The 28th anniversary of the terrorist car-bombing of the AMIA Jewish community centre was marked last Monday with the backdrop of the Venezuelan aircraft with a partly Iranian crew detained at Ezeiza Airport adding a new element to previous commemorations. AMIA President Amos Linetzky made a reference to “frontiers as permeable as they were 30 years ago” while deploring the continuing impunity. Unlike other ceremonies marking this attack or the 1992 terrorist bomb destruction of the Israeli Embassy, speakers were limited to members of the Jewish community.


President Alberto Fernández on Monday extended by decree the pension moratorium expiring today for women reaching the age of 60 until it is approved by both houses of Congress (it has already cleared the Senate).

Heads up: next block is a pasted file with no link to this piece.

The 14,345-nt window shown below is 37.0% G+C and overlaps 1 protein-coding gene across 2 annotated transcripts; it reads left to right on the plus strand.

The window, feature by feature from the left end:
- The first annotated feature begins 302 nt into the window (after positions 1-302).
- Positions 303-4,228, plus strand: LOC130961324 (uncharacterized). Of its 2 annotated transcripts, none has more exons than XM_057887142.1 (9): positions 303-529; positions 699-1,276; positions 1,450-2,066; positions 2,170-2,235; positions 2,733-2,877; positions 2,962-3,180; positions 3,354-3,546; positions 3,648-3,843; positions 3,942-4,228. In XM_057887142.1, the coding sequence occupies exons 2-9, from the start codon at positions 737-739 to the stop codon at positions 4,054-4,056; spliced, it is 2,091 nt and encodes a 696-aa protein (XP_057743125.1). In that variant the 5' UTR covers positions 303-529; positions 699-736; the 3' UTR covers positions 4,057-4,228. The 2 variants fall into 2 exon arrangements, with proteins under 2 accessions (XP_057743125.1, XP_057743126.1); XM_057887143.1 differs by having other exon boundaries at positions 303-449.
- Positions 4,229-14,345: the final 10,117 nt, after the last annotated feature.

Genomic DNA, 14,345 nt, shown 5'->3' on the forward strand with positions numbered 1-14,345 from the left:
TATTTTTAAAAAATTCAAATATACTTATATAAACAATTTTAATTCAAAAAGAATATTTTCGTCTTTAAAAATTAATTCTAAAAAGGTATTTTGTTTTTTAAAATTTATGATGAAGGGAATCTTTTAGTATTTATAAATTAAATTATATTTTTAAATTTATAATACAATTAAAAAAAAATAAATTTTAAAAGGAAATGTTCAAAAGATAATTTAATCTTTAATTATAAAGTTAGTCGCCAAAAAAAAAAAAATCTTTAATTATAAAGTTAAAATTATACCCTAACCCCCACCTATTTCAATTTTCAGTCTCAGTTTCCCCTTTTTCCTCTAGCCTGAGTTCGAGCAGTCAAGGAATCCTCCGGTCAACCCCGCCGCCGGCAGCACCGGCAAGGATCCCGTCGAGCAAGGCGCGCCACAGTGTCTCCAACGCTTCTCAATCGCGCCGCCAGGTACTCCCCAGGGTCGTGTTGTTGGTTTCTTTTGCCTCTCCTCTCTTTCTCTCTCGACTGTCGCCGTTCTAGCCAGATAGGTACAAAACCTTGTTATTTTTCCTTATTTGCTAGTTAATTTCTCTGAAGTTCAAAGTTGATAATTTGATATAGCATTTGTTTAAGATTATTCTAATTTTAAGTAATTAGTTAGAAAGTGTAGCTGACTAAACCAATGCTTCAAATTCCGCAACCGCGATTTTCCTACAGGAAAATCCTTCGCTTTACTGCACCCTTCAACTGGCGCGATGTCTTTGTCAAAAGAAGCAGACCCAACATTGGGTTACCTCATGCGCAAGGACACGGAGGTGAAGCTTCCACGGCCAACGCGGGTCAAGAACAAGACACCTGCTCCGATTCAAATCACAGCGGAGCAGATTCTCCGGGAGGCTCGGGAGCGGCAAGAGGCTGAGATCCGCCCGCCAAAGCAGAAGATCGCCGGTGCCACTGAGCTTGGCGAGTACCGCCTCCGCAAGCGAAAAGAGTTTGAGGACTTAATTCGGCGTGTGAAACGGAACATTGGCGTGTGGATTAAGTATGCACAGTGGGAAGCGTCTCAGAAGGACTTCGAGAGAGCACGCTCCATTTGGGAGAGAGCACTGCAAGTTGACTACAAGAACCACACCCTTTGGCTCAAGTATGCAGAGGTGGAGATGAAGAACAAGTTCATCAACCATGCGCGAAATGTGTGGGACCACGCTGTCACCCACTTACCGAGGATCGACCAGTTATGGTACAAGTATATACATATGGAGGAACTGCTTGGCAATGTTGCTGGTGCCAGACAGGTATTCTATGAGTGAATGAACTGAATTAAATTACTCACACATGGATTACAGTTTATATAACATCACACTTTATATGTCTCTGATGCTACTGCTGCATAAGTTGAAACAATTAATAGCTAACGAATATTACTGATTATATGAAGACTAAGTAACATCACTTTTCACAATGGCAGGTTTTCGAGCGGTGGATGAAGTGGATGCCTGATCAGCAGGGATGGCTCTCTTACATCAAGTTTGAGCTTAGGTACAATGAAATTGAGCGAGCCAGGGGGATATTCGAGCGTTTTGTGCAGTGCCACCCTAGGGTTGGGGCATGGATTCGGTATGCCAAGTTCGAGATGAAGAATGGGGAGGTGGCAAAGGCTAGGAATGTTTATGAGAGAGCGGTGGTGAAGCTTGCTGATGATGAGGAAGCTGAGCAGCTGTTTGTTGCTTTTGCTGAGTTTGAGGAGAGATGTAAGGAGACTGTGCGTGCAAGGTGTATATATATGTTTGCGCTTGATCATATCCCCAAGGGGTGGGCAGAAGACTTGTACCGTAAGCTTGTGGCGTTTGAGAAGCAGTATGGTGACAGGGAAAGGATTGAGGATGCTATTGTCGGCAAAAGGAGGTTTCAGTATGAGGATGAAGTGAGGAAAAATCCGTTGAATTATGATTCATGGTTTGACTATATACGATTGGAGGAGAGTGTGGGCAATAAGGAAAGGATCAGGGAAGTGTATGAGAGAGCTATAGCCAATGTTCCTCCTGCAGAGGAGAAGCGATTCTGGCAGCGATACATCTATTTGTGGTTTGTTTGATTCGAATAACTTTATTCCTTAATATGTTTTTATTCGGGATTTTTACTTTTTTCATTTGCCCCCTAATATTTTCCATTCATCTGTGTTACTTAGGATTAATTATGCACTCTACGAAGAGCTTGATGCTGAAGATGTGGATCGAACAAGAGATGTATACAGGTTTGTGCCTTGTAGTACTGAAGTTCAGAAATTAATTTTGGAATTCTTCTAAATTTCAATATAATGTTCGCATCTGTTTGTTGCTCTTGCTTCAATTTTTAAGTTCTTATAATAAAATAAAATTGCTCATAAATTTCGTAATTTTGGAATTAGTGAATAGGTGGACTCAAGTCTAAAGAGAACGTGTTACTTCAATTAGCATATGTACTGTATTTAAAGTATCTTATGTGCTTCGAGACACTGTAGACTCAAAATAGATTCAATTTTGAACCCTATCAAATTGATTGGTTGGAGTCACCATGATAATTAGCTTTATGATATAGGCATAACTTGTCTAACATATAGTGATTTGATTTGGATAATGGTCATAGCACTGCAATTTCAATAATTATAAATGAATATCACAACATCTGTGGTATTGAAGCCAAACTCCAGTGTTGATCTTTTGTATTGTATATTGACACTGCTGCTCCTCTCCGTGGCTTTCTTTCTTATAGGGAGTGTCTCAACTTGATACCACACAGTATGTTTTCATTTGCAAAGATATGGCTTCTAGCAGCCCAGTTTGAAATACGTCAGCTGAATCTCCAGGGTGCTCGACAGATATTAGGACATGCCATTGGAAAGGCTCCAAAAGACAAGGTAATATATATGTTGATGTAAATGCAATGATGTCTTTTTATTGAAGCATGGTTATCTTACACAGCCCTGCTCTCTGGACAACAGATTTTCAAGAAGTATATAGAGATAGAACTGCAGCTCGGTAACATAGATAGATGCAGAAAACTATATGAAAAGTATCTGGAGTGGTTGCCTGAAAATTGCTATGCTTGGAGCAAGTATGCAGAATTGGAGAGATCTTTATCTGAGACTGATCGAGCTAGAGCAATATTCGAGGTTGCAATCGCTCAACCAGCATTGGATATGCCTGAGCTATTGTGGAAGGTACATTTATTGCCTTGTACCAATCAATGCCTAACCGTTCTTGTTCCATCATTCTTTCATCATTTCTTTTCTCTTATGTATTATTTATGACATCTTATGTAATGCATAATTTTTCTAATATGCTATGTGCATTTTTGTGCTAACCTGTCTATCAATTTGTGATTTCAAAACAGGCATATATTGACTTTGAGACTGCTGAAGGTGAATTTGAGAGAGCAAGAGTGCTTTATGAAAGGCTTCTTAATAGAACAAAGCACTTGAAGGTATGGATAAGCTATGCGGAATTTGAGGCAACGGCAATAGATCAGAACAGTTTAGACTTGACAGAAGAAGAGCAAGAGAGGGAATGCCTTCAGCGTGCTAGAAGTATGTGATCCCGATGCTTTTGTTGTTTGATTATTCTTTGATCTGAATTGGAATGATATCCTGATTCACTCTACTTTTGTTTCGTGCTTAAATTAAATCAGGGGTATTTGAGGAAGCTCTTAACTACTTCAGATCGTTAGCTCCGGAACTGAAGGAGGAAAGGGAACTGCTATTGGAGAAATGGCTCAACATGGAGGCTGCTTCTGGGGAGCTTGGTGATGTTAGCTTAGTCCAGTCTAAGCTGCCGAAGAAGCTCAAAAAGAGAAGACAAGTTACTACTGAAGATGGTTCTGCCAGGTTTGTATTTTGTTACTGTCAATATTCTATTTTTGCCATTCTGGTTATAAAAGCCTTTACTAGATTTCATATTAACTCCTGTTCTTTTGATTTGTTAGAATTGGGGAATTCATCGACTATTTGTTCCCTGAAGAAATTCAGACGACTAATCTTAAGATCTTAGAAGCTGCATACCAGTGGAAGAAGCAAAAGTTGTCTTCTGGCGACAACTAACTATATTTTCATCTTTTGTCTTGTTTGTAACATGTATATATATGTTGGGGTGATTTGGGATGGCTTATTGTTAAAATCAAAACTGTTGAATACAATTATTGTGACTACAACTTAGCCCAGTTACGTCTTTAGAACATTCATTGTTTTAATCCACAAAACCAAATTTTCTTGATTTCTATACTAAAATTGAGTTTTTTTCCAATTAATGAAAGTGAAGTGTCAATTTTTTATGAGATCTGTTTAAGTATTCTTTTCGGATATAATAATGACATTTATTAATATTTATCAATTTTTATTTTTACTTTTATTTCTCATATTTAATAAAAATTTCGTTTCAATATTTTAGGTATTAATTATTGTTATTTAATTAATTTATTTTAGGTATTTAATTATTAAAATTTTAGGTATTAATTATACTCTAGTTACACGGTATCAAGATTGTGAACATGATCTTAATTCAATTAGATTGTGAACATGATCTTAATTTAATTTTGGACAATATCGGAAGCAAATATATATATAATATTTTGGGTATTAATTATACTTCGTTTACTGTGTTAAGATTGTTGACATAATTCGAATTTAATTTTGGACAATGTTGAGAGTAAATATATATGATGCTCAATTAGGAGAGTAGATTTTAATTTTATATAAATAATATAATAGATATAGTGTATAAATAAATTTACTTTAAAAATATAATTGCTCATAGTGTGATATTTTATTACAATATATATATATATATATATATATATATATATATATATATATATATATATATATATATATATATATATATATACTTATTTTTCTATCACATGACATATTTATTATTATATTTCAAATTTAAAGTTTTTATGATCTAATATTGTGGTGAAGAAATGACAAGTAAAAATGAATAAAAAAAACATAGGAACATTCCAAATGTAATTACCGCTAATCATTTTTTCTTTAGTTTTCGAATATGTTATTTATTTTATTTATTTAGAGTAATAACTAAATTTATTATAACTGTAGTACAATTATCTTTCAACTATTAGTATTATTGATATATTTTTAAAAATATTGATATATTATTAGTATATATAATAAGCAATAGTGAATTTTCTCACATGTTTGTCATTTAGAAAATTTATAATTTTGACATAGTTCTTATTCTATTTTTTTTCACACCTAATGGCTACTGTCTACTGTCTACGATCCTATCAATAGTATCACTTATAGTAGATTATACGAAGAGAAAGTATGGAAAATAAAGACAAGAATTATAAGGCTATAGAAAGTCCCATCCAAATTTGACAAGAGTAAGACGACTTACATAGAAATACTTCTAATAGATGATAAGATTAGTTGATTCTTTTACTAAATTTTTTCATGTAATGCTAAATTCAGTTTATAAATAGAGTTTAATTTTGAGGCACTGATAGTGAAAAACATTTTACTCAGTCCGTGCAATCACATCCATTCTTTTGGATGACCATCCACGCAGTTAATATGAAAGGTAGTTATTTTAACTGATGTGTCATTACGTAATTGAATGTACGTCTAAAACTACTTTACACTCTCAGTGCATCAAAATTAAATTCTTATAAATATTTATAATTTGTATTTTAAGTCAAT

The Mercosur summit was held in the Paraguayan capital of Asunción between Thursday and yesterday. The event started on the wrong foot because Brazilian President Jair Bolsonaro shunned it from the start, as did President Gabriel Boric of Chile (an associate state together with Bolivia alongside full members Argentina, Brazil, Paraguay and Uruguay) while Uruguayan President Luis Lacalle Pou is raising trade bloc hackles by advancing unilaterally towards a bilateral free trade agreement with China – Foreign Minister Santiago Cafiero refused to meet with his Uruguayan counterpart Francisco Bustillo on Monday to express Argentine distaste for this initiative. President Alberto Fernández attended but with a cloud over next Tuesday’s White House visit after his prospective host United States President Joe Biden tested positive for Covid-19 on Thursday.